The gate that bears his name, one of three surviving gateways leading into the cathedral close – in this case on the route leading directly to the main entrance to the cathedral – is thought to have been built at his cost, a gift to the cathedral, ca.1420. The upper portion, surrounding the canopy within which Sir Thomas's statue is recessed, is faced with flint in Norfolk style (although it is not certain if this was the original facing). Below it, surrounding the Perpendicular arch, the outward face of the gateway is highly decorated with figures of saints. The turrets on thebuttresses at either side also bear sculptures, as well as the heraldic devices of Erpingham and the families of his two wives, and each turret is topped by the statue of a priest. The word yenk ("think") is engraved at various places on the gateway, and is a request for viewers to remember (and say a prayer for) the donor.

Erpingham Gate - detail
The mouldings around the arch contain a series of 14 female saints in the outer moulding and 12 male saints in the inner. The pedestals of some of the figures emerge from exquisitely carved foliage.
Photo © S. Alsford

The date of the building of the gate is not known for certain, but it must have taken place after his second marriage (1411). The style suggests the 1420s, and it seems likely the gate would have been given at a time when Erpingham's thoughts were turning to his death and afterlife – by this time he would have been in his sixties (he was born in 1357). There are stories that he built the gate as a penance for a sin he had committed – different versions suggest a homicide, his role in the disgrace of Bishop Despenser, or support of heretics – or in gratitude for surviving Agincourt, but there is no real foundation for any of these (although his opposition to the bishop was real enough). If anything, the highly decorated gate is an assertion of orthodoxy at a time when Lollardy was posing a challenge to the established order and at a time when the believed sponsor might have been concerned with his spiritual future.

Erpingham died in 1428 and was buried inside Norwich cathedral, in a tomb built in advance, alongside his two wives; a chantry was established there in his name. His testament did not forget the city in whose affairs he had always shown an interest. He left sums of money to the cathedral and the Prior and monks there, as well as to the church of St. Martin at Palace; his armour too he left to the cathedral. He also bequeathed £6.13s.4d each to the sisters and poor inmates of St. Giles' hospital, Bishopgate, and to the same of Normanspitel, and lesser sums to prisoners in the gaols of Norwich castle and the city guildhall, as well as to hermits within the city.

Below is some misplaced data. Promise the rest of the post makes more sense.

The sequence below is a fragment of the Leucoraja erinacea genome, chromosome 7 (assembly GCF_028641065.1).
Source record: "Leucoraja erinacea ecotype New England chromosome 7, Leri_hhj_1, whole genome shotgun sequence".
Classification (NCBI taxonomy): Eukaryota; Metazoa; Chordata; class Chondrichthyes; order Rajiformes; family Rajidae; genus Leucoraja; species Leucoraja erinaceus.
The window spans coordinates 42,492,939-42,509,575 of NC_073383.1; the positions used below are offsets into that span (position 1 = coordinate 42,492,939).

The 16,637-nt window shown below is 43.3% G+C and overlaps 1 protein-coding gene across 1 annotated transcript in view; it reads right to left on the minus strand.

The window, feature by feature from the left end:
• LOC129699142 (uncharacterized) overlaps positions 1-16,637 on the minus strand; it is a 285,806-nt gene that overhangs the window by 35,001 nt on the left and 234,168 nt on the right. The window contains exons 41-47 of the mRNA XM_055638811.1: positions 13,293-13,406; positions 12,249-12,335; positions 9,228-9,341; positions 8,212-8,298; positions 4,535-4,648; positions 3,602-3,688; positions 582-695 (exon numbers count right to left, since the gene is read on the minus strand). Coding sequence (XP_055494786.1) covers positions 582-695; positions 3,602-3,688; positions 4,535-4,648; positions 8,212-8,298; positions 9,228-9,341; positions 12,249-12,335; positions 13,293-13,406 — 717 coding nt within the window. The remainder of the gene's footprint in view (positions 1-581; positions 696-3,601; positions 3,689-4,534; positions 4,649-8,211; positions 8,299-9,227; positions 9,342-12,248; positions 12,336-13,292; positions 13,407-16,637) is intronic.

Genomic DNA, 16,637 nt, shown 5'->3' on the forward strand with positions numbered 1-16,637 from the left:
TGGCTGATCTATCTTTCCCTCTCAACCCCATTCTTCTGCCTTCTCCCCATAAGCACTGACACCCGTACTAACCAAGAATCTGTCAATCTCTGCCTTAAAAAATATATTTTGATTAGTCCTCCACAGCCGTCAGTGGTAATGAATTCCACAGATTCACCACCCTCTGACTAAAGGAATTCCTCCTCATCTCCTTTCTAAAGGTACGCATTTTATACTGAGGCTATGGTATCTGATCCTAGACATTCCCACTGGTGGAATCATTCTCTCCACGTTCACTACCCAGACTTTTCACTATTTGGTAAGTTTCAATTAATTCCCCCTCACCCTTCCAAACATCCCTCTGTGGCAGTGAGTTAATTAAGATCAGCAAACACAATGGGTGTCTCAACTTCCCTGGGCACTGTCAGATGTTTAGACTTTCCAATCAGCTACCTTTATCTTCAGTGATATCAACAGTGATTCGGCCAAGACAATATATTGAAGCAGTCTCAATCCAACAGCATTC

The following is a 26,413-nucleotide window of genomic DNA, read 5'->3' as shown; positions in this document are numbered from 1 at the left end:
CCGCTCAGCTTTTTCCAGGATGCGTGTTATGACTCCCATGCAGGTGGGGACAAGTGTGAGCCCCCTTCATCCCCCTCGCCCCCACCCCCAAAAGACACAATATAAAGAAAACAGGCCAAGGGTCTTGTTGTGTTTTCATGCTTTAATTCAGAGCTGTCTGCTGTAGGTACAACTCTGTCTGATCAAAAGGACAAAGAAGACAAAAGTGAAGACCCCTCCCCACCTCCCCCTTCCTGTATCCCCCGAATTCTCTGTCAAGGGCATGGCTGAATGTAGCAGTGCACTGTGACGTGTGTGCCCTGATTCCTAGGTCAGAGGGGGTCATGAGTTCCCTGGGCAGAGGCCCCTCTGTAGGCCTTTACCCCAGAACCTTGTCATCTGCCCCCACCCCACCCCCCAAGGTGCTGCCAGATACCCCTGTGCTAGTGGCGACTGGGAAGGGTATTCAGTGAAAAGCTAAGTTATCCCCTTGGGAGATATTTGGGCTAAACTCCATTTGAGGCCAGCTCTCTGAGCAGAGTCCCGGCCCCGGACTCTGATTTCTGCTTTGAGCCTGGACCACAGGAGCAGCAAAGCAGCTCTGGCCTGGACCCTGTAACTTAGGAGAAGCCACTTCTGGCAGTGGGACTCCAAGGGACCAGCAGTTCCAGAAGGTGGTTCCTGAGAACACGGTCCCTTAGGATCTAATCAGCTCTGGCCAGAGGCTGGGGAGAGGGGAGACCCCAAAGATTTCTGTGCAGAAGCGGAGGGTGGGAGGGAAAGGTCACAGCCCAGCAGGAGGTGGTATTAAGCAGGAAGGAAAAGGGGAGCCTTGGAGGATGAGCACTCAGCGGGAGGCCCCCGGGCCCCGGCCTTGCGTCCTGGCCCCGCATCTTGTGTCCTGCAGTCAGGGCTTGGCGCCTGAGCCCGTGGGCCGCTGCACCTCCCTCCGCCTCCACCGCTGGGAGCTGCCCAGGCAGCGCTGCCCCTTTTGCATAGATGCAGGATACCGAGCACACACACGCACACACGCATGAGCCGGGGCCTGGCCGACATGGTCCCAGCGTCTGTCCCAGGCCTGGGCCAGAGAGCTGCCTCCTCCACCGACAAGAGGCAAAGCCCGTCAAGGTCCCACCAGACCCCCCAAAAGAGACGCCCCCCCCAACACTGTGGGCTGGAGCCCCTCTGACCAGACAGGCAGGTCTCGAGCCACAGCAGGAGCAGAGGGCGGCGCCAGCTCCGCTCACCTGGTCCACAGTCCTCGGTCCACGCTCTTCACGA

The construction of the gate may have been an act intended to win favour from the cathedral in which he hoped to be buried, to win favour from God, and to establish a memorial to himself. The armour in which he is depicted may have been that which was bequeathed to the cathedral. Although his will makes no reference to the gate, it is possible he commissioned it shortly before his death, with the work finished posthumously by his executors, or it may even have been entirely a project of his executors. His testament focused on pious and charitable bequests and left the rest of his worldly goods to his executors' disposition – they may have felt the gateway a suitable application of that wealth, and certainly it has stood the test of time. It has been argued that his statue is not the right size for its niche and may have been moved there from his tomb, replacing some other statue on a religious theme.